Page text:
Left Turn Arrow Operation

The following staff response was sent to a Ward 2 resident regarding left turn lanes and how they operate in Guelph:

The goal of traffic signal timing in the City of Guelph is to maximize the efficiency and safety of each intersection. Our aim is that vehicles that arrive at an intersection when the signal is red are able to clear it during the next green signal. During periods of higher traffic volumes this goal cannot always be met and motorists will experience increased delays.

Decisions about left-turn arrows are made within the context of overall intersection efficiency and safety. Although left-turn arrows may make the wait shorter for motorists turning left, they make the wait longer for everyone else. It is usually more efficient in terms of traffic management to hold a small number of left-turning vehicles than to hold a significantly larger number of vehicles that are travelling straight through the intersection.

In Guelph, there are two types of left-turn arrow indications.

1) Fully Protected Left-Turn Signal

With this type of signal, separate signal heads display a green arrow followed by an amber arrow followed by a solid red display. Right of way is provided to the driver turning left only when the green arrow is displayed.

Considerations for installation of Fully Protected Left Turn Signals include:
high left-turn traffic volume,
high opposing through traffic volume,
existing history of left-turn collisions,
sight distance for left-turn traffic is insufficient for safe completion of a left turn across opposing traffic,
high-speed opposing through traffic,
vehicles turning left must cross three or more lanes of opposing traffic, and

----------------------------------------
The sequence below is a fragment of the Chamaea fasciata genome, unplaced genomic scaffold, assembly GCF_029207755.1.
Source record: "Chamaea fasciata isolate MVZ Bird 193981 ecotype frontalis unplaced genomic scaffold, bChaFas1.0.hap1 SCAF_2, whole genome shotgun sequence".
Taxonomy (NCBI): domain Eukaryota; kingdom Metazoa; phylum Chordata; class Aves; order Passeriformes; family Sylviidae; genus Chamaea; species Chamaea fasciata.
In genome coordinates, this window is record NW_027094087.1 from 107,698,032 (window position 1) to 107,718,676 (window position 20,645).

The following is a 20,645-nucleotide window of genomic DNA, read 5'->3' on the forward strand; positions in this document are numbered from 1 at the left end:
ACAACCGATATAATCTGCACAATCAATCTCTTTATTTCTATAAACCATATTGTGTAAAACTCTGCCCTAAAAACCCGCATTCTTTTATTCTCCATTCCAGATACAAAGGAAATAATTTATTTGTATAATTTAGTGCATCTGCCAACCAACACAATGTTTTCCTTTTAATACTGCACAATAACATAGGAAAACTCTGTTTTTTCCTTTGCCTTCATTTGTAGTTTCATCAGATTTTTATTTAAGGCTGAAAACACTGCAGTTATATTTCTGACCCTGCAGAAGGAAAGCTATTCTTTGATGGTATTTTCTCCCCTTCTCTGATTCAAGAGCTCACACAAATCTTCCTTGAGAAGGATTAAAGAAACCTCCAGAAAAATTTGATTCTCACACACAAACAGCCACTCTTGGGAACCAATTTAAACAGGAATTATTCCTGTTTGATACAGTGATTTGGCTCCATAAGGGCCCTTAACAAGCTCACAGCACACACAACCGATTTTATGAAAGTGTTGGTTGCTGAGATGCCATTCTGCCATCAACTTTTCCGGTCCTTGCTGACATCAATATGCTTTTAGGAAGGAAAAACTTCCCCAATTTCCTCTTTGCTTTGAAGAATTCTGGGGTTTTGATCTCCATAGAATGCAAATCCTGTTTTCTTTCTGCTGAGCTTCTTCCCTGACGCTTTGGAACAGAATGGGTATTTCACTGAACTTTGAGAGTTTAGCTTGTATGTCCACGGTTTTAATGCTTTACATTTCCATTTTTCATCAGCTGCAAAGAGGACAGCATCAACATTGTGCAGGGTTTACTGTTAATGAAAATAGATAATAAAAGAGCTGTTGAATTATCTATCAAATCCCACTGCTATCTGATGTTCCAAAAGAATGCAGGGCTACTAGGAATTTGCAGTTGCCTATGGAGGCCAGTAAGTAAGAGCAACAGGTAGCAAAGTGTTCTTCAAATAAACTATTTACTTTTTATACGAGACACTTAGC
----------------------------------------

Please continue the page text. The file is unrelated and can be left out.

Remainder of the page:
multiple left-turn lanes in the same direction.

Examples of this type of operation in Guelph are southbound Norfolk Street at Macdonell Street and southbound Eramosa Road at Woolwich Street.

2) Protected/Permissive Left Turn Signals

The majority of left-turn signal indications in the City of Guelph operate in this manner. Protected/permissive left-turn signals display a green left-turn arrow allowing for a protected left-turn movement, followed by a yellow left-turn arrow indicating that the protected left-turn period is ending. A green solid indication is then displayed, which allow vehicles to turn left during gaps in the opposing traffic.

Considerations for installation of protected/permissive left turn signals include:
high left-turn traffic volume,
high opposing through traffic volume,
existing history of left-turn collisions,
sight distance for left-turn traffic is sufficient for the safe completion of a left turn across opposing traffic,
lower speed opposing through traffic,
one or two opposing through lanes, and
only one left-turn lane.

Most protected/permissive left-turn signals in the City will only turn on when there is either a vehicle at the stop bar of the left-turn lane or a vehicle approximately three car lengths back from the stop bar. At locations where the third car back activates the left-turn arrow, it is assumed that at least two vehicles will safely clear in gaps of opposing traffic or during the amber display.

When the left-turn arrow is activated, motorists are given at least six seconds of green arrow time. At many locations, they are given six seconds of green arrow time, followed by three seconds of amber arrow time, and then allowed to turn left during gaps of opposing traffic. At locations where left turning vehicles cannot be adequately processed in the initial six seconds plus three second amber arrow time, additional green arrow time is provided. An example of this is the intersection of Woodlawn Road at Woolwich Street.

The performance of the City’s traffic signal system is regularly monitored which includes pro-active observations, review and updating of traffic signal timing as required at all signals in the City. In addition to this, a comprehensive operational review of each traffic signal is completed once over a three-year period and this includes conducting intersection capacity analyses and collision analyses. The result of the review determines if signal-timing changes are necessary at the intersection.  Staff